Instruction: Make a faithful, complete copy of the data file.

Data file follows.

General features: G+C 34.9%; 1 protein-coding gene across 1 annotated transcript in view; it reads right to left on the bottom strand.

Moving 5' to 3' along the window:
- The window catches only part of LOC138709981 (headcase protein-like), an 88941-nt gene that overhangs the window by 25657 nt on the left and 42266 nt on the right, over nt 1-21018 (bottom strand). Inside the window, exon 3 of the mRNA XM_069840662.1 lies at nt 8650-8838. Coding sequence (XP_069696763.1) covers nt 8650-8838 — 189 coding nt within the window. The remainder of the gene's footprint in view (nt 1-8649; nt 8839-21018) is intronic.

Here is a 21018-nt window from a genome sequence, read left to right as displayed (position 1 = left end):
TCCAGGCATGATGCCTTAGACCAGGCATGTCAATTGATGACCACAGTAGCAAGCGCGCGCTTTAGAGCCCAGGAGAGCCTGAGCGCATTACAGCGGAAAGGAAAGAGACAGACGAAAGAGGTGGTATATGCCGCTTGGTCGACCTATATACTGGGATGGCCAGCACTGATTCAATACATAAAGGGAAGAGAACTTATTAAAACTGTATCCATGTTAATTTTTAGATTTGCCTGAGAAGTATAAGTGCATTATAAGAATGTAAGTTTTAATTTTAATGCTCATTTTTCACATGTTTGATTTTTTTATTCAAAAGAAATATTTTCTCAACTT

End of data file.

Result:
General features: G+C 34.9%; 1 protein-coding gene across 1 annotated transcript in view; it reads right to left on the bottom strand.

Moving 5' to 3' along the window:
- The window catches only part of LOC138709981 (headcase protein-like), an 88941-nt gene that overhangs the window by 25657 nt on the left and 42266 nt on the right, over nt 1-21018 (bottom strand). Inside the window, exon 3 of the mRNA XM_069840662.1 lies at nt 8650-8838. Coding sequence (XP_069696763.1) covers nt 8650-8838 — 189 coding nt within the window. The remainder of the gene's footprint in view (nt 1-8649; nt 8839-21018) is intronic.

Here is a 21018-nt window from a genome sequence, read left to right as displayed (position 1 = left end):
TCCAGGCATGATGCCTTAGACCAGGCATGTCAATTGATGACCACAGTAGCAAGCGCGCGCTTTAGAGCCCAGGAGAGCCTGAGCGCATTACAGCGGAAAGGAAAGAGACAGACGAAAGAGGTGGTATATGCCGCTTGGTCGACCTATATACTGGGATGGCCAGCACTGATTCAATACATAAAGGGAAGAGAACTTATTAAAACTGTATCCATGTTAATTTTTAGATTTGCCTGAGAAGTATAAGTGCATTATAAGAATGTAAGTTTTAATTTTAATGCTCATTTTTCACATGTTTGATTTTTTTATTCAAAAGAAATATTTTCTCAACTT